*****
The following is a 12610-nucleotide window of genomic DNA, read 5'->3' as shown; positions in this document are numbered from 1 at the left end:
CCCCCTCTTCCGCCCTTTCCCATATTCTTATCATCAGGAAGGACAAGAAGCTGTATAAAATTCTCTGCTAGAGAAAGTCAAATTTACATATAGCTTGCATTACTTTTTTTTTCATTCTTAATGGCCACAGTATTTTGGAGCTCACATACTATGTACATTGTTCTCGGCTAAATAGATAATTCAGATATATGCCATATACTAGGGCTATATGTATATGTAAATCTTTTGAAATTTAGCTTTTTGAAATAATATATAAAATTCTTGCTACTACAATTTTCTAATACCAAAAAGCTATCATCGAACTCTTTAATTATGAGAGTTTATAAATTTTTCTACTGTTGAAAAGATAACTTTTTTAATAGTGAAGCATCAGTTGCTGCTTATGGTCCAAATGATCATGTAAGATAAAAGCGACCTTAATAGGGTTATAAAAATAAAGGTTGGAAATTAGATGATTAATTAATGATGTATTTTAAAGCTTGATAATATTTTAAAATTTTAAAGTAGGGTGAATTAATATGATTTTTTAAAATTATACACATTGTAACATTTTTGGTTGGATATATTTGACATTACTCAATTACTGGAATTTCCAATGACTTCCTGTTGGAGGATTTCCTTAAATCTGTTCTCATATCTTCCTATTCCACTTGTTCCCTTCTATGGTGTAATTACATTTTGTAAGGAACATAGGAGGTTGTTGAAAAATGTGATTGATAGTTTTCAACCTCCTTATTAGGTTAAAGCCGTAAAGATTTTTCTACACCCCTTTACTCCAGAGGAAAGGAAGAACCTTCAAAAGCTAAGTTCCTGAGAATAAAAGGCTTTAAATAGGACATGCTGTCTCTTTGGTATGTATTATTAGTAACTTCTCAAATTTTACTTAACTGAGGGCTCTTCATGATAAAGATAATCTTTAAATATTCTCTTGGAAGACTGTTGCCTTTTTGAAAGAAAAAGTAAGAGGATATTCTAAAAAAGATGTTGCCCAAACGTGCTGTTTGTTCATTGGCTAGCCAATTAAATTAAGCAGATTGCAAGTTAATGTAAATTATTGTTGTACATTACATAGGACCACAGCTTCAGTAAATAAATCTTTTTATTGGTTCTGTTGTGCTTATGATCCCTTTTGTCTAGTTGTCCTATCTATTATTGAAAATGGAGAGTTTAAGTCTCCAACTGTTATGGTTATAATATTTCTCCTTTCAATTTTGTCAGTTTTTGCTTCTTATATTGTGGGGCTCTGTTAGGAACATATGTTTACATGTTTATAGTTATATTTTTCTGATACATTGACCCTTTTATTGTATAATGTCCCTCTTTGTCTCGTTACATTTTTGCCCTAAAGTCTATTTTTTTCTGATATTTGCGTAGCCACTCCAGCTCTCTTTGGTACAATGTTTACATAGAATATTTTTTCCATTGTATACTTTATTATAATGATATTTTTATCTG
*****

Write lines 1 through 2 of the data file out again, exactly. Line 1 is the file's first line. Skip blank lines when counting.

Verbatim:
The following is a 12610-nucleotide window of genomic DNA, read 5'->3' as shown; positions in this document are numbered from 1 at the left end:
CCCCCTCTTCCGCCCTTTCCCATATTCTTATCATCAGGAAGGACAAGAAGCTGTATAAAATTCTCTGCTAGAGAAAGTCAAATTTACATATAGCTTGCATTACTTTTTTTTTCATTCTTAATGGCCACAGTATTTTGGAGCTCACATACTATGTACATTGTTCTCGGCTAAATAGATAATTCAGATATATGCCATATACTAGGGCTATATGTATATGTAAATCTTTTGAAATTTAGCTTTTTGAAATAATATATAAAATTCTTGCTACTACAATTTTCTAATACCAAAAAGCTATCATCGAACTCTTTAATTATGAGAGTTTATAAATTTTTCTACTGTTGAAAAGATAACTTTTTTAATAGTGAAGCATCAGTTGCTGCTTATGGTCCAAATGATCATGTAAGATAAAAGCGACCTTAATAGGGTTATAAAAATAAAGGTTGGAAATTAGATGATTAATTAATGATGTATTTTAAAGCTTGATAATATTTTAAAATTTTAAAGTAGGGTGAATTAATATGATTTTTTAAAATTATACACATTGTAACATTTTTGGTTGGATATATTTGACATTACTCAATTACTGGAATTTCCAATGACTTCCTGTTGGAGGATTTCCTTAAATCTGTTCTCATATCTTCCTATTCCACTTGTTCCCTTCTATGGTGTAATTACATTTTGTAAGGAACATAGGAGGTTGTTGAAAAATGTGATTGATAGTTTTCAACCTCCTTATTAGGTTAAAGCCGTAAAGATTTTTCTACACCCCTTTACTCCAGAGGAAAGGAAGAACCTTCAAAAGCTAAGTTCCTGAGAATAAAAGGCTTTAAATAGGACATGCTGTCTCTTTGGTATGTATTATTAGTAACTTCTCAAATTTTACTTAACTGAGGGCTCTTCATGATAAAGATAATCTTTAAATATTCTCTTGGAAGACTGTTGCCTTTTTGAAAGAAAAAGTAAGAGGATATTCTAAAAAAGATGTTGCCCAAACGTGCTGTTTGTTCATTGGCTAGCCAATTAAATTAAGCAGATTGCAAGTTAATGTAAATTATTGTTGTACATTACATAGGACCACAGCTTCAGTAAATAAATCTTTTTATTGGTTCTGTTGTGCTTATGATCCCTTTTGTCTAGTTGTCCTATCTATTATTGAAAATGGAGAGTTTAAGTCTCCAACTGTTATGGTTATAATATTTCTCCTTTCAATTTTGTCAGTTTTTGCTTCTTATATTGTGGGGCTCTGTTAGGAACATATGTTTACATGTTTATAGTTATATTTTTCTGATACATTGACCCTTTTATTGTATAATGTCCCTCTTTGTCTCGTTACATTTTTGCCCTAAAGTCTATTTTTTTCTGATATTTGCGTAGCCACTCCAGCTCTCTTTGGTACAATGTTTACATAGAATATTTTTTCCATTGTATACTTTATTATAATGATATTTTTATCTG